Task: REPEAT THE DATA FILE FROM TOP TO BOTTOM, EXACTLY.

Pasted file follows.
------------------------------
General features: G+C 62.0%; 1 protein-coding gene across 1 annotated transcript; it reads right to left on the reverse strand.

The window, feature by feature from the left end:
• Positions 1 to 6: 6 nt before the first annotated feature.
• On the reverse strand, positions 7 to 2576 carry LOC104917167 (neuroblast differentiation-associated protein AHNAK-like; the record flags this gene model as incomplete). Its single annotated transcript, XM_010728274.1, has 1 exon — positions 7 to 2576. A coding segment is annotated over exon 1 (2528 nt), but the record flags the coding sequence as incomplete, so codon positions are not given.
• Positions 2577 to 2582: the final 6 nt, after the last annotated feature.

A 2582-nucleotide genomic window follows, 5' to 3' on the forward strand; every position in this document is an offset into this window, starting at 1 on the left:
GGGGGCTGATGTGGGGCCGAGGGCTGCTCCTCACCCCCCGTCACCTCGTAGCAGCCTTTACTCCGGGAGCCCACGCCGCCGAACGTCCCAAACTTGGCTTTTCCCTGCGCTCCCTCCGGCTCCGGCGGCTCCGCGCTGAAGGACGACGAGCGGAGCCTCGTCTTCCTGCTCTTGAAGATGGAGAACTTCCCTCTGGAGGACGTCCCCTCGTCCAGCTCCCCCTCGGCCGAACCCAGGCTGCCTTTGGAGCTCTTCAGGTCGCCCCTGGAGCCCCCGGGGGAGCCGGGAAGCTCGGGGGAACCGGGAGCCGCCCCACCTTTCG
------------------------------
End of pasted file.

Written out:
General features: G+C 62.0%; 1 protein-coding gene across 1 annotated transcript; it reads right to left on the reverse strand.

The window, feature by feature from the left end:
• Positions 1 to 6: 6 nt before the first annotated feature.
• On the reverse strand, positions 7 to 2576 carry LOC104917167 (neuroblast differentiation-associated protein AHNAK-like; the record flags this gene model as incomplete). Its single annotated transcript, XM_010728274.1, has 1 exon — positions 7 to 2576. A coding segment is annotated over exon 1 (2528 nt), but the record flags the coding sequence as incomplete, so codon positions are not given.
• Positions 2577 to 2582: the final 6 nt, after the last annotated feature.

A 2582-nucleotide genomic window follows, 5' to 3' on the forward strand; every position in this document is an offset into this window, starting at 1 on the left:
GGGGGCTGATGTGGGGCCGAGGGCTGCTCCTCACCCCCCGTCACCTCGTAGCAGCCTTTACTCCGGGAGCCCACGCCGCCGAACGTCCCAAACTTGGCTTTTCCCTGCGCTCCCTCCGGCTCCGGCGGCTCCGCGCTGAAGGACGACGAGCGGAGCCTCGTCTTCCTGCTCTTGAAGATGGAGAACTTCCCTCTGGAGGACGTCCCCTCGTCCAGCTCCCCCTCGGCCGAACCCAGGCTGCCTTTGGAGCTCTTCAGGTCGCCCCTGGAGCCCCCGGGGGAGCCGGGAAGCTCGGGGGAACCGGGAGCCGCCCCACCTTTCG